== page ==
2018 Mini Hardtop 2 Door

2018 MINI Hardtop 2 Door John Cooper Works Review

The 2018 Mini Hardtop stands out with its playful personality and distinctive flair.
by Cameron Rogers
Edmunds Editor

Edmunds expert review

While financial considerations typically drive the purchase of a subcompact car, the 2018 Mini Hardtop is something else entirely. It has the hallmarks of a tiny coupe, such as limited cargo volume and a mostly useless back seat, but the Hardtop has some qualities that justify its high price tag.

Unlike other pint-size runabouts, the Hardtop emphasizes quality. Its elegant cabin is trimmed with upscale materials, and the precision switchgear bears no resemblance to the flimsy buttons you'll find in other cars in the class.

Subcompacts are often a snooze to drive, but the Cooper Hardtop bucks this trend with its excellent handling. It absolutely flies around corners, allowing you to have some fun and do your best Italian Job impression even if you don't opt for one of the more powerful engines. And with more customization options than any vehicle less expensive than a Porsche, your Mini can be tailored down to the design of the mirror caps.

There are drawbacks, of course. With so many options available, your perfect car will be hard to find on a dealer lot, and custom orders can quickly reach stratospheric prices as you add features such as an upgraded engine, navigation and leather seats. And on a more intrinsic level, the small wheelbase, sporty suspension and low-profile tires mean the ride is almost always choppy.

The two-door Mini Hardtop offers far more personality and fun than you'll get in most any other small car, though. If you can set aside the rough ride and limited interior space, you might just find that the 2018 Mini Hardtop is worth the premium paid.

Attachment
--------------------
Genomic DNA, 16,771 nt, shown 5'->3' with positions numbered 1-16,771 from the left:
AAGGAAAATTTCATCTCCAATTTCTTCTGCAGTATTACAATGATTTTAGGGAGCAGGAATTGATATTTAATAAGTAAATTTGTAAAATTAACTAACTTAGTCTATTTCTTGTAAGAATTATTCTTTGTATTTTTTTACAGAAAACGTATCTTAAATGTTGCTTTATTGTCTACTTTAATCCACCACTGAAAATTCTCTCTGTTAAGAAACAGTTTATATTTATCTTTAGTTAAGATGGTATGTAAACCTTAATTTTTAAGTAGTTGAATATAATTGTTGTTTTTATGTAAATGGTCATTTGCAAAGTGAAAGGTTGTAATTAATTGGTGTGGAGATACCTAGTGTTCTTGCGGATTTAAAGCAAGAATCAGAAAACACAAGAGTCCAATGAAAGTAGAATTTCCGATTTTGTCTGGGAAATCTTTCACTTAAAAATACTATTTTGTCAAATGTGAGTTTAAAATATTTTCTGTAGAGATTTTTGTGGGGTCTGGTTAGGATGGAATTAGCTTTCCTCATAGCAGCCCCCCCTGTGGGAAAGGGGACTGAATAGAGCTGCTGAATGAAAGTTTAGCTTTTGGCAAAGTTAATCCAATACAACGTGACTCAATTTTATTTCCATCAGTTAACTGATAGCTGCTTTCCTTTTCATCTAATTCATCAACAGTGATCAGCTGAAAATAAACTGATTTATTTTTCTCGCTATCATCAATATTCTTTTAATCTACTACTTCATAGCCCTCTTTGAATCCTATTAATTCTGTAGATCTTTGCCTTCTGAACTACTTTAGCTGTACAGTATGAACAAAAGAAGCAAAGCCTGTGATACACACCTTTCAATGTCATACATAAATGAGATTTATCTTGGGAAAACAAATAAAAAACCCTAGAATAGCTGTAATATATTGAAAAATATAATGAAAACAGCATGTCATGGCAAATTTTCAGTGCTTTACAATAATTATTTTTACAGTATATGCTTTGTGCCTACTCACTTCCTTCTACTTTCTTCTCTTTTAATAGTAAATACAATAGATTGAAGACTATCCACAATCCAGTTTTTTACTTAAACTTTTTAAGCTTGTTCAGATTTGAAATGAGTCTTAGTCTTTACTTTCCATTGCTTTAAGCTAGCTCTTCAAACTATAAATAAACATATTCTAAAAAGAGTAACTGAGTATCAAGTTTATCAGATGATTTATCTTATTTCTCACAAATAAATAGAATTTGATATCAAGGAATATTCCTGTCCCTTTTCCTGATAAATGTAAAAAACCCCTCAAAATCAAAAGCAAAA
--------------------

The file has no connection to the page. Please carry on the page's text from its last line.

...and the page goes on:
What's new for 2018

A rearview camera and rear parking sensors are now standard on all Hardtop models, and last year's Technology package (which added these features) now includes front parking sensors and an automated parallel parking system. A few interior control modifications have been implemented for 2018 as well.

We recommend

A strong case can be made for either the Cooper or Cooper S — it really depends on how you view the Hardtop. Those who primarily consider it a playful, highly customizable alternative to vanilla subcompacts will be happy with the Cooper's fuel-efficient yet peppy turbo three-cylinder. If you have visions of The Italian Job dancing in your head (as we do), only the Cooper S will satisfy your thirst for power and excitement. It strikes a nice balance of ride and comfort, and it's far easier to live with every day than the rougher-riding and more expensive John Cooper Works model.

Trim levels & features

The 2018 Mini Hardtop two-door hatchback is sold in three trims, each with its own powertrain. The Cooper is fairly expensive for a subcompact, but its high-quality materials and playful personality elevate it far above the rest of the class. The Cooper S adds a turbocharged four-cylinder engine and a few performance goodies, well worth its extra cost. The John Cooper Works tops the Hardtop range, with extra power under the hood, an exterior body kit and a sport-tuned suspension.

The base Cooper is powered by a turbocharged 1.5-liter three-cylinder engine (134 horsepower, 162 pound-feet of torque) that drives the front wheels via a six-speed manual or an automatic transmission. Standard features include 15-inch alloy wheels, an electronic limited-slip differential, automatic headlights and wipers, heated mirrors, a rearview camera, rear parking sensors, keyless ignition, a leather-wrapped steering wheel, dual-zone automatic climate control, a cooled glovebox, height-adjustable front seats, simulated leather upholstery and 60/40-split folding rear seatbacks. Technology highlights include Bluetooth, smartphone app integration, a 6.5-inch display screen, and a six-speaker sound system with HD radio and a USB port.